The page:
Last Updated on January 18, 2019 by Fiona Maclean
Kahani – The Story – An Indian Restaurant in Chelsea:
According to our menu at Kahani Indian restaurant, a recent addition to the Chelsea dining scene, Indian philosophy believes there to be three energies or Virtues present in the natural order of things which are Energy, Change and Peace. When all three work in harmony, perfection is found. Isn’t that perfection the aim of all restaurants? If not, perhaps it should be…
Peter Joseph, the Michelin Starred chef from Tamarind, set up Kahani with the aim of presenting a new Indian fusion cuisine. Although Joseph comes from Tamil Nadu in the south, the Restaurant’s cuisine draws inspiration from across India and aims to offer a light, fresh menu influenced by Peter’s travels across India, Spain and England.
The restaurant itself is classy, with luscious jewel-like velvet seating, wooden floors and an open kitchen to the back of the space. There’s a fabulous private dining room too, on a mezzanine with floor to ceiling glass windows out over the main restaurant that can apparently be shuttered off for total privacy. It’s perfectly styled for elegant Chelsea.
Looked after by General Manager, Shoaib Malik, we started with an aperitif to accompany homemade chutneys and pickles. My companion was theoretically not drinking and ordered a non-alcoholic cocktail. But I could see her looking enviously as I sipped on a glass of sparkling Indian wine. Shoaib, who had a wealthy of experience about Indian wines, explained that JCB N47 is a Blanc de Blanc Method Traditionelle sparkling wine named in honour of the year of India’s independence and collaboration between French wine specialists Jean-Charles Boisset and Fratelli wines, Mahārāshtra. I couldn’t put my finger on what made it so different, it was almost spicy. In the end, my companion lapsed…and tasted. ‘Cardamom’ she pronounced confidently. And of course, at that point, I could taste just that. We were very taken by the chutneys and pickles too which were beautifully balanced.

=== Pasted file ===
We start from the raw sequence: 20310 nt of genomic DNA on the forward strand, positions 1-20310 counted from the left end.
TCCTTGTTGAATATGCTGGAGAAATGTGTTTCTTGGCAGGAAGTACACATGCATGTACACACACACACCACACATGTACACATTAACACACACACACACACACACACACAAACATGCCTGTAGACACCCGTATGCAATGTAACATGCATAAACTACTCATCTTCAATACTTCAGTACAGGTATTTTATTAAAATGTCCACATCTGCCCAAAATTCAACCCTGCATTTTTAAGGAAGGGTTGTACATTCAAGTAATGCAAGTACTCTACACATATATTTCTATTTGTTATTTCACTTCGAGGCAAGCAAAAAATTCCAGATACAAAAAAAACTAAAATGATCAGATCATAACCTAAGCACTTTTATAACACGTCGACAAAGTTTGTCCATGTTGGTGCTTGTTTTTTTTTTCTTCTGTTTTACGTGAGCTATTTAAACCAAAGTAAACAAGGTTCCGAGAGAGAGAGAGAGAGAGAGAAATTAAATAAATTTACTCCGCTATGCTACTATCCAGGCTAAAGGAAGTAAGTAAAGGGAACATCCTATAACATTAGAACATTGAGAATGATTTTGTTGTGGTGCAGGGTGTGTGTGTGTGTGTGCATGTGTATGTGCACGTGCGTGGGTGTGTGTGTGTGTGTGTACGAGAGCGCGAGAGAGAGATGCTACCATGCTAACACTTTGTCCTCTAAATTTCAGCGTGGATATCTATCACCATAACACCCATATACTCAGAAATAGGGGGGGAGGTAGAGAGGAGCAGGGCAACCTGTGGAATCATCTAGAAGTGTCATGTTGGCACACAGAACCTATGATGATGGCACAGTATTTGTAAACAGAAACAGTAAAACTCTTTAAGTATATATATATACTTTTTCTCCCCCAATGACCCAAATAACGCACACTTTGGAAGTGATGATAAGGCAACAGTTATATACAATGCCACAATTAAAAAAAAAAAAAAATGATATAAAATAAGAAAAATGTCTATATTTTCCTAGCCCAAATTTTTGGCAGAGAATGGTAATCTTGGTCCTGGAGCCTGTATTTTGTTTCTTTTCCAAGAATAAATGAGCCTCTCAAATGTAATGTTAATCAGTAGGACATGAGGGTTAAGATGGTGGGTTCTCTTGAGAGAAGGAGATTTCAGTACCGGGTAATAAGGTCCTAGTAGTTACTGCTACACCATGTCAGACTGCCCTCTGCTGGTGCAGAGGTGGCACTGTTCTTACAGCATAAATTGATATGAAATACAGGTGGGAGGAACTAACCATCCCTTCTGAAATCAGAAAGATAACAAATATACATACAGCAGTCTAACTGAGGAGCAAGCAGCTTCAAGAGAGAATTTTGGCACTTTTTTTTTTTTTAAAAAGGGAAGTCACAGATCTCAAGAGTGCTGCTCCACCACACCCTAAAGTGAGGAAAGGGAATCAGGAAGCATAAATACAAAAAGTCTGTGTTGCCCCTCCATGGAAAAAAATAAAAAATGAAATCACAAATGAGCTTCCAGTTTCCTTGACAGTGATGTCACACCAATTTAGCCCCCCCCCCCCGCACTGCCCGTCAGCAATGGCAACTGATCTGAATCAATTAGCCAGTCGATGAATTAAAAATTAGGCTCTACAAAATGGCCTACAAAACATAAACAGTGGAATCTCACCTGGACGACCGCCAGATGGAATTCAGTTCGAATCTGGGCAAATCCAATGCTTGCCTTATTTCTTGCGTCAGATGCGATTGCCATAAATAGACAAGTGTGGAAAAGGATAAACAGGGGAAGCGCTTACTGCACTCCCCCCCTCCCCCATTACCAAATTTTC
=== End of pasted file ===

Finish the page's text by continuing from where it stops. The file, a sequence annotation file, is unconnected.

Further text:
Meanwhile, a range of dishes appeared. First, a picture perfect spiced chickpea with tamarind chutney, laced with sweetened yoghurt and garnished with pomegranate seeds and mint and a plate of marinated tandoori broccoli with honey, nigella seeds and wheat crisps that, as my companion noted, would make a good vegetarian main dish. Immaculately cooked with just the right amount of bite, I would never have considered eating broccoli as a stand-alone dish. But it worked very well indeed.
A light chargrilled chicken tikka, with saffron, mace, baby ginger and coriander stem was tender and moist, delicately scented with saffron and ginger. I’d happily have devoured a plateful of the smoked Malabar prawns, plump and juicy from a coconut marinade and laced with a hint of turmeric.
The star dish though in this tasting selection, for both of us, was the Somerset lamb chops, delicate cutlets from the rack, marinated in Kashmiri chillies and cloves from Nagercoil in Tamil Nadu. The meat was meltingly tender and the spices a perfect complement for the delicate sweetness. It is listed on the menu as a Kahani special – I’m now yearning to try the others – a Sirloin kebab with truffle oil, fennel and cumin and ‘Scottish blue lobster prepared three ways’.
‘Kahani’ butter chicken comes from the ‘Dawat’ (feast) section of the menu. A silky tomato makhani with fenugreek leaves was creamy and rich without being in any way cloying or heavy. That’s a skill in its own right. Accompanied by perfectly cooked rice and some morsels of naan we feasted happily.
Ajwani okra, a colourful plate of baby okra laced with Ajwan, an Indian spice known to aid in digestion, surprised my companion who had been somewhat hesitant about this part of the menu (we’d asked the restaurant to choose for us). Our host explained that the okra was flash fried before being cooked – and the result was a nutty, firm vegetal concoction without that ‘slime’ you get from poorly prepared okra. I’d honestly have eaten the lot. I think I very nearly did.
I’m always happy when offered dal – and two for one is a great idea. A maharani black dal was deliciously creamy and rich while the tadka dal was lightly spiced, nutty and fragrant.
Yes, we would have given up at this stage. But, desserts, we were told, had to be tried.
Indeed a tiny trio of kulfi was quite delicious, especially the unusual salted caramel. And, we both loved the unusual raspberry and mint cheesecake ‘melt in the middle’.
A memorable meal for me is one that makes me want to go back and try more. Kahani has done just that for me. I want to try the Tandoori double poussin, more of the seafood and perhaps the Thalasseri Biryani. I want to eat Octopus and tandoori calamari. And, I want more of those lamb chops. I’ll start with JCB N47 again to drink and I’ll stick with the Indian wines for my main course, we both loved the J’NOON’ Red, another Fratelli wine from Mahārāshtra.
I’m impressed. A calm and well-managed space where we could relax and enjoy some excellent Indian food. What more could I ask for?
1 Wilbraham Place
London SW1X 9AE